In the fifth of a series of nine weekly tributes to the great artists of the Silver Age, Arlen Schumer looks at the gritty expressiveness of JOE KUBERT.
UPDATED 9/18/18: Today would have been Joe Kubert’s 92nd birthday, so we’re re-presenting this excellent piece by Arlen Schumer, adapted from his superb book The Silver Age of Comic Book Art. Enjoy. — Dan
Arlen’s The Silver Age of Comic Book Art is revised and back in print, a lustrously illustrated hardcover, coffee-table book. Across nine weeks we’re serializing excerpts from nine chapters, shining a deserving spotlight on greats like Ditko, Kirby, Kubert, Steranko and more.
Chapter 1 was Carmine Infantino. Chapter 2, Steve Ditko. Chapter 3, Jack Kirby. Chapter 4, Gil Kane.
(Info on ordering the book is below! — Dan):
By ARLEN SCHUMER
Along with his contemporaries, Carmine Infantino and Gil Kane, Joe Kubert (1926-2012) entered the comic book field in the 1940s as a teenager drawing for DC Comics, then went on to become one of the giants of the medium, an artist whose style was unmistakable — and unforgettable — the most expressive pen-and-brush comic book artist of his generation.
Kubert’s name and style became synonymous with war comics during the Silver Age because of years of service drawing World War II’s heroic American Sgt. Rock, and then later, the offbeat antihero, World War I German flyer Enemy Ace. Both became signature characters; Kubert’s gritty pen line and bold brushwork perfectly suited writer and editor Bob Kanigher’s emotionally wrenching writing.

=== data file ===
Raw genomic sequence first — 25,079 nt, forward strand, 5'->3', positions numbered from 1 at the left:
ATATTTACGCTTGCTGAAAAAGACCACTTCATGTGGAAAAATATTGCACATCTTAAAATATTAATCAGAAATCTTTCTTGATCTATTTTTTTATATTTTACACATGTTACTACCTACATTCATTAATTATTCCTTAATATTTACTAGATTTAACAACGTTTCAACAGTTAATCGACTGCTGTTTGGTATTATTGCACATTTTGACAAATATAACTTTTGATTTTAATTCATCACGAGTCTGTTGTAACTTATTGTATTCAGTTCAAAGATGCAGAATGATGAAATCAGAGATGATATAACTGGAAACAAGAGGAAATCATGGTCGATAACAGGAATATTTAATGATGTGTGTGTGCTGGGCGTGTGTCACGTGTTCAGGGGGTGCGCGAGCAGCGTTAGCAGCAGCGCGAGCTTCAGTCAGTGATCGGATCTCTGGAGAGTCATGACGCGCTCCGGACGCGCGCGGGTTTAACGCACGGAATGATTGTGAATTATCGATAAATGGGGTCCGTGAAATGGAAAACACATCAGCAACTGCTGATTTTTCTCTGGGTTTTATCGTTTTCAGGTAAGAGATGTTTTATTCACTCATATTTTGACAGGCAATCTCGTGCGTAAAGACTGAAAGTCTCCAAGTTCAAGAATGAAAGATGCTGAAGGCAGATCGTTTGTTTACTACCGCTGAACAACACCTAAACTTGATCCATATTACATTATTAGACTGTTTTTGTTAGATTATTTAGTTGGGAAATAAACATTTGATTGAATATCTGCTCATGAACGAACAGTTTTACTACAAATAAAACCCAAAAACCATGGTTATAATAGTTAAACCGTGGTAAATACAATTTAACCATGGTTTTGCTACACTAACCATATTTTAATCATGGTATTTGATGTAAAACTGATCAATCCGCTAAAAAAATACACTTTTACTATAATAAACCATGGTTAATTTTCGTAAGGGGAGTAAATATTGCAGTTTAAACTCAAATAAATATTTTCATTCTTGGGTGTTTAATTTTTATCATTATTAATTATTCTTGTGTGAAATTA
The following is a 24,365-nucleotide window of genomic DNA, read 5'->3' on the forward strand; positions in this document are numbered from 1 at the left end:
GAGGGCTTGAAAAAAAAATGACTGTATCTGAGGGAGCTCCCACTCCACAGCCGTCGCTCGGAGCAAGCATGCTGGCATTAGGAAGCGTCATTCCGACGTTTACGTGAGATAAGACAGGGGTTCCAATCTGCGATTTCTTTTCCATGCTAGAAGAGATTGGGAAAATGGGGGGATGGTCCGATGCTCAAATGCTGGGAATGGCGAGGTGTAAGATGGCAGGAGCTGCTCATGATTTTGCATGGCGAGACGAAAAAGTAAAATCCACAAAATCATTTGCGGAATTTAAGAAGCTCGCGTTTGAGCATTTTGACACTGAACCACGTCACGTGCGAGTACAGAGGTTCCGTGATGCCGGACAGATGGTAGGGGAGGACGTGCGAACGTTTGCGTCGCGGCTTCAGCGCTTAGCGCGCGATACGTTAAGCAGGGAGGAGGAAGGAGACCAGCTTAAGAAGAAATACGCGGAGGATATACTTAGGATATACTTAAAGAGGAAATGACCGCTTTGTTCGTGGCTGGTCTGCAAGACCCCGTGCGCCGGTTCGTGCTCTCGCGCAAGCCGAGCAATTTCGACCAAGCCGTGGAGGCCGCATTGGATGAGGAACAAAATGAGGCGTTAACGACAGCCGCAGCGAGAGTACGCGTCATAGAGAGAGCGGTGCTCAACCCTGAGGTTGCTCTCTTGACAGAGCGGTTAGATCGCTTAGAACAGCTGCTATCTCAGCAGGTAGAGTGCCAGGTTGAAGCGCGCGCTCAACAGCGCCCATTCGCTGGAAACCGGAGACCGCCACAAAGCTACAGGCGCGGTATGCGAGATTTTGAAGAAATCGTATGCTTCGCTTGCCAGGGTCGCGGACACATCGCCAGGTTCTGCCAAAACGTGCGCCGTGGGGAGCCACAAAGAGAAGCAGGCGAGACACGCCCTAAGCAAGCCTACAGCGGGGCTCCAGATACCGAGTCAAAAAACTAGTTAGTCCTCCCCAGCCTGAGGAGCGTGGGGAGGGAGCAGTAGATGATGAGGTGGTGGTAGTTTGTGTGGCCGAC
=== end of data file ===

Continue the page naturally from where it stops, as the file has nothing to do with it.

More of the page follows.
“Some people have asked me if the war stuff was material I especially liked doing,” Kubert said, “and my answer has been no, it wasn’t; Bob had an opening, he needed war stories, and he asked me if I could do it. I said sure, give me any subject matter and I’ll draw it. It wasn’t because I had any particular feeling for it — I put as much effort into doing it as I would in any kind of story.”
Even superhero stories: In the early ’60s, Kubert maintained continuity with his ’40s roots by returning to Hawkman, a character rendered by many artists since, but given his most definitive treatment by Kubert, despite a brief run of only six issues.
What accounted for Kubert’s lasting popularity and legend-in-his-own-time status?
“I happen to love to draw. And I happen to love to draw comic books. I enjoy it as much now, probably more, than I did before.”
NEXT: GENE COLAN. Click here.
To order a signed hardcover from Arlen directly, hit up www.arlenschumer.com. There are also links to Archway Publishing (an offshoot of Simon & Schuster) for the unsigned hardcover and an e-book edition.
September 20, 2016
Thanx, Dan! I can best honor what would have been JOE KUBERT’s 90th birthday by sharing with you WHY he was a living legend, and now legendary: my VisuaLecture at the 2013 NY Comicon: https://www.youtube.com/watch?v=0Qo4xaoGNBY